Some versions of that Dell model came with TWO hard drives that could be run in RAID 1 mirroring or used as twice the storage capacity. Not sure how Dell was setting that up.

I mention this for two reasons. First, are there two hard drives installed? If not, then are you connecting to the same exact SATA port? Tightly bending the SATA data cable can cause data failure. If you have tucked the cable neatly into itself that could be a problem.

Also, if any BIOS settings have been changed that could be the problem.

Below is a Dell link where I culled the specs.

http://www.dell.com/us/en/dfh/deskt...


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#6
January 14, 2011 at 13:36:02
Wow...thanks for the detail! Some may be over my head. Your questions:
I have NOT adjusted the BIOS...I don't even know how...no changes there.
Very puzzling...never had vista on this computer; I am using the original disks that came w/ the computer...XP home edition.
-Only a single drive w/ this computer. I've attempted to swap out the old w/ a brand new 500GB drive that is a SATA drive as well. Exact same problem. No kinks in the cabling to hard drive.
The link that you referenced leads to a 'page not found' dell page.
Really appreciate your time & research. I'm not sure what else to do. It seems that there has to be a way to to this? Back dooring it in some way. No concern about lost data.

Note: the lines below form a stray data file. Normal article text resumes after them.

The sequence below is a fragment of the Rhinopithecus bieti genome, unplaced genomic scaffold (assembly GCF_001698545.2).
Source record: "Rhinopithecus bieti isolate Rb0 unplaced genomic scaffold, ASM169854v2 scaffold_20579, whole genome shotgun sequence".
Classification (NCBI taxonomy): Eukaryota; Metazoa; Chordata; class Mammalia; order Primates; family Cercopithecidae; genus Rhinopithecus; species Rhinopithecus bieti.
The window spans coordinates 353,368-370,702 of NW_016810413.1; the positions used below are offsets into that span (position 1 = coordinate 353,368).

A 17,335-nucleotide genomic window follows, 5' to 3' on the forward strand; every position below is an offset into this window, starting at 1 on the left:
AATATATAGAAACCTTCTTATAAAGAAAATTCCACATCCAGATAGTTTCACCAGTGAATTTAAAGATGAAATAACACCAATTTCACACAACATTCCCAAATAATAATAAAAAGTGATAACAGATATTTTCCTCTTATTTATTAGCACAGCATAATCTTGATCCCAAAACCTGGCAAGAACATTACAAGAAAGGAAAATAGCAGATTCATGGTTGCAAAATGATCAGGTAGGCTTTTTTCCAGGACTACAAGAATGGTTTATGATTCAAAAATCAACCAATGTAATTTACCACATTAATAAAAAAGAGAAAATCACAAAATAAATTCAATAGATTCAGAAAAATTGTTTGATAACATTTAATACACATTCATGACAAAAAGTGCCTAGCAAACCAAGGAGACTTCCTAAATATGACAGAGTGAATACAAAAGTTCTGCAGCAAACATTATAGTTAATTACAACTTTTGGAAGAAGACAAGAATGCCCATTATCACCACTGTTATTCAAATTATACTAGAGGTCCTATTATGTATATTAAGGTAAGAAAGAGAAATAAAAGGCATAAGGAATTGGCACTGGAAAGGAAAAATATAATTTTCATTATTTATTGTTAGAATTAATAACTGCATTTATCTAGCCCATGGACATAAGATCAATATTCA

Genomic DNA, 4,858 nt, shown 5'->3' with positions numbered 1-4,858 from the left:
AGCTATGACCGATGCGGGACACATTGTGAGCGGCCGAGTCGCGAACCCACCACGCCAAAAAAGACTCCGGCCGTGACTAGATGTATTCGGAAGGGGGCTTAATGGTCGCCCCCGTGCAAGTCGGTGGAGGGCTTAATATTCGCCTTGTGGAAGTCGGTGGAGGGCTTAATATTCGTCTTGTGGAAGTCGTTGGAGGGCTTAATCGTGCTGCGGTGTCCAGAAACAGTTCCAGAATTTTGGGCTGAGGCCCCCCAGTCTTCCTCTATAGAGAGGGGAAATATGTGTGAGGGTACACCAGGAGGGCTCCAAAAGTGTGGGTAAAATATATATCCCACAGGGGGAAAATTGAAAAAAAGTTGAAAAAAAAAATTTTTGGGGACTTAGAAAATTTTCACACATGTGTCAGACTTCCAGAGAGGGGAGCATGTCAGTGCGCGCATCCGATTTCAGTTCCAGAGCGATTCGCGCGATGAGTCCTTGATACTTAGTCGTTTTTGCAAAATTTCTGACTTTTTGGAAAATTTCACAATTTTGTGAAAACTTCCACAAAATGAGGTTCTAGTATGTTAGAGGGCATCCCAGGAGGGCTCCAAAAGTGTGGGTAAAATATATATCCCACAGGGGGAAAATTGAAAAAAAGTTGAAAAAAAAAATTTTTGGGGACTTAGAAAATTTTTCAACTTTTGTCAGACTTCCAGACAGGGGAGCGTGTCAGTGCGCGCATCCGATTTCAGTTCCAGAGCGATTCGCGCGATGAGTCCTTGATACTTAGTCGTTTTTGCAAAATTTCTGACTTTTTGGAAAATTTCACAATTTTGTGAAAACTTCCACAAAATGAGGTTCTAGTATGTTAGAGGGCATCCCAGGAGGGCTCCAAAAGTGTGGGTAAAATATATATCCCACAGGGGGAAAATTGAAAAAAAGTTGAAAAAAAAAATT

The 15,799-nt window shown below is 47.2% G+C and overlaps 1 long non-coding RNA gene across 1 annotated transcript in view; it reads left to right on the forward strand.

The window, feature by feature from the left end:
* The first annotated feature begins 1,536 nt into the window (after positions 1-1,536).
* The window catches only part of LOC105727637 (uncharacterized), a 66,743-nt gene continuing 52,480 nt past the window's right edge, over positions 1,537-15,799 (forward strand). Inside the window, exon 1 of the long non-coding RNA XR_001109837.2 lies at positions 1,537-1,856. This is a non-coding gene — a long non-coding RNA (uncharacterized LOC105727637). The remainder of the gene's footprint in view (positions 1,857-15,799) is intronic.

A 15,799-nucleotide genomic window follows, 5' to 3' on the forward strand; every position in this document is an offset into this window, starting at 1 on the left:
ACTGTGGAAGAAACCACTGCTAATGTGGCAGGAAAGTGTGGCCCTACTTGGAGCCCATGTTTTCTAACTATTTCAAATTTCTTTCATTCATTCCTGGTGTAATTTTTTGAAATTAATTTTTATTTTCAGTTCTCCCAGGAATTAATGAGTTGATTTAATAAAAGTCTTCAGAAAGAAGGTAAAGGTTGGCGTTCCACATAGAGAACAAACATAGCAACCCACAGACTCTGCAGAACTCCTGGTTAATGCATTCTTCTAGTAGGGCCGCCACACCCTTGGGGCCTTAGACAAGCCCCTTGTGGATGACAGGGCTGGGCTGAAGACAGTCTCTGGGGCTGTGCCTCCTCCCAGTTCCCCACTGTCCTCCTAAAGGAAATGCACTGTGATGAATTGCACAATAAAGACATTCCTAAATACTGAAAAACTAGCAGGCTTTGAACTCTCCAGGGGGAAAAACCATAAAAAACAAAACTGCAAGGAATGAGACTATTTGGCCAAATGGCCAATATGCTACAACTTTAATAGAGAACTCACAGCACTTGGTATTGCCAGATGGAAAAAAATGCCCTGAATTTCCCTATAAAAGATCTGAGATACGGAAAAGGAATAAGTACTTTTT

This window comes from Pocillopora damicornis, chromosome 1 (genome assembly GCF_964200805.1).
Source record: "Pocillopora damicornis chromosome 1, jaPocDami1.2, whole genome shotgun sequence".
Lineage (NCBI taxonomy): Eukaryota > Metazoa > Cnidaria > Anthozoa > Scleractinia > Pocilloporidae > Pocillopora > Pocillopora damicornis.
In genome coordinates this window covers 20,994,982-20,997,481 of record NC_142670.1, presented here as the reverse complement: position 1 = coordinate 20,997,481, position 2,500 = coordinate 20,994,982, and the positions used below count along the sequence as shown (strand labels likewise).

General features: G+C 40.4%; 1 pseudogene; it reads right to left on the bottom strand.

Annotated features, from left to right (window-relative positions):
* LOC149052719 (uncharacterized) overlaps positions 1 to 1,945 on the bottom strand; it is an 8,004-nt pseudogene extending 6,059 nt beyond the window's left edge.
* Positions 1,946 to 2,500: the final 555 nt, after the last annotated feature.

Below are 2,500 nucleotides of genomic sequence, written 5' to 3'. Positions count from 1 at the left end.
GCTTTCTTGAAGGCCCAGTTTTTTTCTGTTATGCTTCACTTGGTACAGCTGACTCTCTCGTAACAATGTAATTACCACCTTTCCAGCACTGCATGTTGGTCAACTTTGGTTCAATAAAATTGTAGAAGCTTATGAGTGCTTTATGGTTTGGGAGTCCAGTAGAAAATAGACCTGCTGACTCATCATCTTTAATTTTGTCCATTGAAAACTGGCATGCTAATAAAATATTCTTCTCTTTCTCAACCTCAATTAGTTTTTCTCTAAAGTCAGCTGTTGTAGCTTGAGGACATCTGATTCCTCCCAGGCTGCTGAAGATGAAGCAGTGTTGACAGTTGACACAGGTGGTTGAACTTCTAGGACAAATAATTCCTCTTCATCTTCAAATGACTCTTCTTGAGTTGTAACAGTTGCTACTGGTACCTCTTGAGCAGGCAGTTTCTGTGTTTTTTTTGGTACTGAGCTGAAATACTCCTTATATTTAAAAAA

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#7
January 14, 2011 at 15:03:35
starting with the link. The length of the link was too long. The one below works.

Normally the SATA controller drivers need to be supplied or the BIOS must be set to an IDE compatibility mode.

Did you purchase that computer new? Look at the link to see what I posted.

http://www.dell.com/us/en/dfh/deskt...
fid=dimen_e520&cs=22&s=dfh


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#8
January 14, 2011 at 16:50:48
Yes, I bought it directly from Dell in April 2007. I have not upgraded in any way and again, have reformatted successfully (kids burden the system w/ endless games/internet activities) in the past.
I know these are not the answers you are looking for.
Still no luck w/ the link.
You mention setting to to an IDE compatibility mode. Is that do-able and what are the potential repercussions? Does increasing RAM have any impact? I thought that I was technically savvy but, I've been humbled!
Again, your patience and responses are VERY much appreciated!!

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#9
January 14, 2011 at 18:46:40
That first link works for me. Here it is as a shortened link, click-able or "cut 'n paste-able":
http://dell.to/hgAZom

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#10
January 15, 2011 at 05:05:13
The second link was shortened using tiny URL. Did work yesterday but not working for me today.

The IDE compatibility mode, if available, allows a SATA hard drive to act as an IDE. This can impact the transfer speed of the hard drive slightly. That is usually not something the normal user would even notice.